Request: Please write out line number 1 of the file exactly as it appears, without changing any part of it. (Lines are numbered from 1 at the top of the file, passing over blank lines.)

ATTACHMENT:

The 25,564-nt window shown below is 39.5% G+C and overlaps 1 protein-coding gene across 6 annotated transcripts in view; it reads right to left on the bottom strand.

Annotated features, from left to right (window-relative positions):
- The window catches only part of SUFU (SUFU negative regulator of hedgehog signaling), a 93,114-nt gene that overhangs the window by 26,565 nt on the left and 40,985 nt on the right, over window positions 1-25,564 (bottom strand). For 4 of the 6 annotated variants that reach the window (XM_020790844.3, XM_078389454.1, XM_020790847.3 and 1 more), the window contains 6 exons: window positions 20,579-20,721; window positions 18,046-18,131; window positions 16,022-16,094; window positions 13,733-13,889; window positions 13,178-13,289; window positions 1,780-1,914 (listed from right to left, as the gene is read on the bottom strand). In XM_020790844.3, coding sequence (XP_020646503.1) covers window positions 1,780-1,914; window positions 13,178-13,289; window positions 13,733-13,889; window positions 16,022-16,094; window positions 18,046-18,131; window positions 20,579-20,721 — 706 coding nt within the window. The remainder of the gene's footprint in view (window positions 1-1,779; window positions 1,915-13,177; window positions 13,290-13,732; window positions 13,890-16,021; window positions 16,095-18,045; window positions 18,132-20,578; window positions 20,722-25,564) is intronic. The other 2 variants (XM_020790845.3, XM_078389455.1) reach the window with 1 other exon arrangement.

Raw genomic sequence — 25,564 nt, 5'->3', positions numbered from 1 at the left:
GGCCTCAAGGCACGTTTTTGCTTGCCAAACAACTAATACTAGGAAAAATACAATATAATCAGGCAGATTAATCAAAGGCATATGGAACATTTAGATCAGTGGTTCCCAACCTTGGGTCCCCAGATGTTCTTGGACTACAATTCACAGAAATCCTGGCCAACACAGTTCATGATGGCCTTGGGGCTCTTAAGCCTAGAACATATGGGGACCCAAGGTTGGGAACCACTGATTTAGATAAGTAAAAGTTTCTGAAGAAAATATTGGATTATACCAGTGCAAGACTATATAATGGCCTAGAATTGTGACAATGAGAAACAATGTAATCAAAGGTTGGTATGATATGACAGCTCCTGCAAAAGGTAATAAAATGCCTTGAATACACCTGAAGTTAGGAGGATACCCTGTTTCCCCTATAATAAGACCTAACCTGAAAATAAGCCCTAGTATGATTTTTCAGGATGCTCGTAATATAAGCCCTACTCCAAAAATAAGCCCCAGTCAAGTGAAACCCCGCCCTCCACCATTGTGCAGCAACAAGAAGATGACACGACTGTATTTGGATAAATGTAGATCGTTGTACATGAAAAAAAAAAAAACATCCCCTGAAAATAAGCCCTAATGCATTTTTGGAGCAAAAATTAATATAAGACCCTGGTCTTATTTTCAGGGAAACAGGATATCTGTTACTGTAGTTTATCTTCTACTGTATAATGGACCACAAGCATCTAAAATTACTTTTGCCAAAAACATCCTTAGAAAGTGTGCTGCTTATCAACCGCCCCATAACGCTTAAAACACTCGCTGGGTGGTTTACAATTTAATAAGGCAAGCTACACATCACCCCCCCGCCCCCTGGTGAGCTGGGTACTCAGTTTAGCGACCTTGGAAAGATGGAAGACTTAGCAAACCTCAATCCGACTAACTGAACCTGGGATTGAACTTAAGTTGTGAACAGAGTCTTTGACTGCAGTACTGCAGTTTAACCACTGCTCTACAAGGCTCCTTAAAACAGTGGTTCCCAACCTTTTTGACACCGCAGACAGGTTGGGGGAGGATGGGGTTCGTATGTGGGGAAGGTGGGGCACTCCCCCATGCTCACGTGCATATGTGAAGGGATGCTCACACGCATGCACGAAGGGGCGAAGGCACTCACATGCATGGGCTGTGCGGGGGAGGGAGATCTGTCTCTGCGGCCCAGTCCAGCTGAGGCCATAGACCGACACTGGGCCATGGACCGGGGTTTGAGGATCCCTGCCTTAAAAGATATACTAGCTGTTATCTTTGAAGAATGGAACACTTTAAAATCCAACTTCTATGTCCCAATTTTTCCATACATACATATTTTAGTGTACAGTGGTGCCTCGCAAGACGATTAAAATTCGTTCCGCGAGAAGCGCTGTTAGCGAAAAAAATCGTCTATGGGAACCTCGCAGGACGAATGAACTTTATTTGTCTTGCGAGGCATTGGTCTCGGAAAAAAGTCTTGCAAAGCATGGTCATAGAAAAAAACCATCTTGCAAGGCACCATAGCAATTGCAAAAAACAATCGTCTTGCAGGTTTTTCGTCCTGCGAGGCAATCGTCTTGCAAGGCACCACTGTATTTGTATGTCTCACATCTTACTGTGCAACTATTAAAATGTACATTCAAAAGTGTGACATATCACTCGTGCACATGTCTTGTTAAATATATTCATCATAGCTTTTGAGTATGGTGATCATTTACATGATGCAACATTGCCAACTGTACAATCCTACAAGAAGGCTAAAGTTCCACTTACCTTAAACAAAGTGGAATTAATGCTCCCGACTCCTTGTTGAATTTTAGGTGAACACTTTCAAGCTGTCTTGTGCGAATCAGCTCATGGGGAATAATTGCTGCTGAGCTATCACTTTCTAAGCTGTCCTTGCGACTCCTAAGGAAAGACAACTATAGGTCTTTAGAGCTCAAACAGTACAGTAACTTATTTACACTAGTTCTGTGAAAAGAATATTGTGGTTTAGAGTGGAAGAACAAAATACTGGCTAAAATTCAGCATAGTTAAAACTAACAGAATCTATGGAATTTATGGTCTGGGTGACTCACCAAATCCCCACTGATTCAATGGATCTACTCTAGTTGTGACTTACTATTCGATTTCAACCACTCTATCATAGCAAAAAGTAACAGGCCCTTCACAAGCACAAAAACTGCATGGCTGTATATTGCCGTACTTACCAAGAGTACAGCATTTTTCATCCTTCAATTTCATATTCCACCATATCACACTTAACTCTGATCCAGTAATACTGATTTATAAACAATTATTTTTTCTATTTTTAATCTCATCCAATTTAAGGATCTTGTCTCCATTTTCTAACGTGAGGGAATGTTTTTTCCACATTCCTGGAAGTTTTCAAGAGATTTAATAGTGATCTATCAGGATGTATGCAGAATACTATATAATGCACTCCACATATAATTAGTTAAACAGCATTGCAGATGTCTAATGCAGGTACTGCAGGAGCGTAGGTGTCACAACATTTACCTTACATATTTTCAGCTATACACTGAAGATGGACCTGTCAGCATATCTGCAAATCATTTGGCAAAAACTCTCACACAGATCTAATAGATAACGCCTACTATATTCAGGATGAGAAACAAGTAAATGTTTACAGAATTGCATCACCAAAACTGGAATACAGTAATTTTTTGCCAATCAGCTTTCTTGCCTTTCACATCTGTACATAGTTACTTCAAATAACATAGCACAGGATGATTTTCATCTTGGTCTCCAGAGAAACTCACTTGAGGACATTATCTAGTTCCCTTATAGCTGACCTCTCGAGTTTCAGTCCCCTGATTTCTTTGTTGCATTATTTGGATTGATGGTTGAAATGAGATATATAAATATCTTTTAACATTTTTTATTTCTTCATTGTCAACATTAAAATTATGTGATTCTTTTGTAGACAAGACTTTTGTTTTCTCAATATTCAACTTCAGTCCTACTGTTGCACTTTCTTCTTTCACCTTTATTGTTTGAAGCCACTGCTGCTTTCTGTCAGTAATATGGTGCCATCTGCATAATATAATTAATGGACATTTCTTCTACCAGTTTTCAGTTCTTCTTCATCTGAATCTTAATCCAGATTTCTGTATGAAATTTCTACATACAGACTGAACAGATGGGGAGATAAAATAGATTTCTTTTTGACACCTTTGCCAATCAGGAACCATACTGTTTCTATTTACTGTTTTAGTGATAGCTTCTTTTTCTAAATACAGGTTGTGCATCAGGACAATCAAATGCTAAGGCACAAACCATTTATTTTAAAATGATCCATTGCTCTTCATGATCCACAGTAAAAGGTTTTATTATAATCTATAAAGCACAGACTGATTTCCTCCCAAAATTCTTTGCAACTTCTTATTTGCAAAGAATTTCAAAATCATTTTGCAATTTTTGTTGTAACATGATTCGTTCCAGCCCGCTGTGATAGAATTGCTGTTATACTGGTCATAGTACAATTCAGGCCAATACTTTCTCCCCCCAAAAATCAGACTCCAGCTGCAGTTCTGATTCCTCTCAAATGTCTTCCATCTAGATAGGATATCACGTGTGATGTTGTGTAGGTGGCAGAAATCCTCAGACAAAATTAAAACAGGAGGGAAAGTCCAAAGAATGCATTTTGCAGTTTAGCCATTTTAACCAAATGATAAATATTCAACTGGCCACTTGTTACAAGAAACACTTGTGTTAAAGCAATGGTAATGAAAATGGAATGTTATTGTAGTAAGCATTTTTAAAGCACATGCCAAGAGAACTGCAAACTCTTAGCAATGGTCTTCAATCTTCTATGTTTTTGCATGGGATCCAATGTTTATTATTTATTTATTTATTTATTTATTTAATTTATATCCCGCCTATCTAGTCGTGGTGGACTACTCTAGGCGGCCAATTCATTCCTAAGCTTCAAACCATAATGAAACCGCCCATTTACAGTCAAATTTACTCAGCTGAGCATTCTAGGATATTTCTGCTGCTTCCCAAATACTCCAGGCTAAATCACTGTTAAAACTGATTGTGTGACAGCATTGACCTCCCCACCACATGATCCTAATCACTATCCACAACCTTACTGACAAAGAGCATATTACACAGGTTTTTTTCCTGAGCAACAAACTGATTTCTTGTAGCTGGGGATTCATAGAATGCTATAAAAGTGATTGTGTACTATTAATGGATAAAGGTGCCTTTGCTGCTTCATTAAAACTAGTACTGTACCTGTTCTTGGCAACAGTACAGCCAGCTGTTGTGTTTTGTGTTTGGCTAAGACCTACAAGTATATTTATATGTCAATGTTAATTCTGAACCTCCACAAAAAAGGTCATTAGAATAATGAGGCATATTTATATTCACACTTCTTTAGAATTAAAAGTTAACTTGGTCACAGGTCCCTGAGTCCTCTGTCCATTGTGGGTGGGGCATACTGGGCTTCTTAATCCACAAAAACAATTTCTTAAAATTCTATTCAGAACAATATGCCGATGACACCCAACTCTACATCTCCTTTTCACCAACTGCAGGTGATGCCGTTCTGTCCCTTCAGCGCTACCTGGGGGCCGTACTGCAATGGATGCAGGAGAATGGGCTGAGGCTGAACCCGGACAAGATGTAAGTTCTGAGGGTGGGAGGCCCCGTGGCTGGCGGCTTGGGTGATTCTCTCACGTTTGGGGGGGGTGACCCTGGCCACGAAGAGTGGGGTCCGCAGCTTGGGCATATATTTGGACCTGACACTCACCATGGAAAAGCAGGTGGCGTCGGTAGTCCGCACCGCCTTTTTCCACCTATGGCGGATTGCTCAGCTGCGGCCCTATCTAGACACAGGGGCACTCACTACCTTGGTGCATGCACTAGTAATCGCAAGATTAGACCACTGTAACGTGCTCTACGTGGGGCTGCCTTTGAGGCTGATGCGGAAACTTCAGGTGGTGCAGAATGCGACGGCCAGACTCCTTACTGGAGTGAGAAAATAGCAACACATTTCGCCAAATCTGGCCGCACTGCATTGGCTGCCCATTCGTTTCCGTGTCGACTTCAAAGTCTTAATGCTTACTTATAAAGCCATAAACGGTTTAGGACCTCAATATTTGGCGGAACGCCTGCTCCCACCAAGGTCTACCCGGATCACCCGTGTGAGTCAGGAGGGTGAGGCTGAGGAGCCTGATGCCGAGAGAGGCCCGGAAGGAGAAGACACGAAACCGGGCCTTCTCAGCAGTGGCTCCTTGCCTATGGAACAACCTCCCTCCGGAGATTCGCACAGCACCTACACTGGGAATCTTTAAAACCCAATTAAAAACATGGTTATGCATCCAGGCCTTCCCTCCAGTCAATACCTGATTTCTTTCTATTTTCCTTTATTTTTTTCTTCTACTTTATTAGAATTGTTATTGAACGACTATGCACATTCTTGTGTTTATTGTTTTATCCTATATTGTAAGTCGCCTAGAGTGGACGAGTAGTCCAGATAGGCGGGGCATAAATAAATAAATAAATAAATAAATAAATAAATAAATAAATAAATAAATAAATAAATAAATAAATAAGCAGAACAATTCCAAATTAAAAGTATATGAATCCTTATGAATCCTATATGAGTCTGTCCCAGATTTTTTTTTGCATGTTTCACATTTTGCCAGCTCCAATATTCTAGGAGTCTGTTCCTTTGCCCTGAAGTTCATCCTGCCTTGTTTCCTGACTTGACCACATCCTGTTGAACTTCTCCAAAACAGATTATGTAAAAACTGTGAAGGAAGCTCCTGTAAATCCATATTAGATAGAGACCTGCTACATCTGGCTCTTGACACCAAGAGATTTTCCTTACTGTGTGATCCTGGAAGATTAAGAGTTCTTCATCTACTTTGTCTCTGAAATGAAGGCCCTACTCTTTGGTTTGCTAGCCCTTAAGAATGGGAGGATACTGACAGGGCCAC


The 25,564-nt window shown below is 39.5% G+C and overlaps 1 protein-coding gene across 6 annotated transcripts in view; it reads right to left on the bottom strand.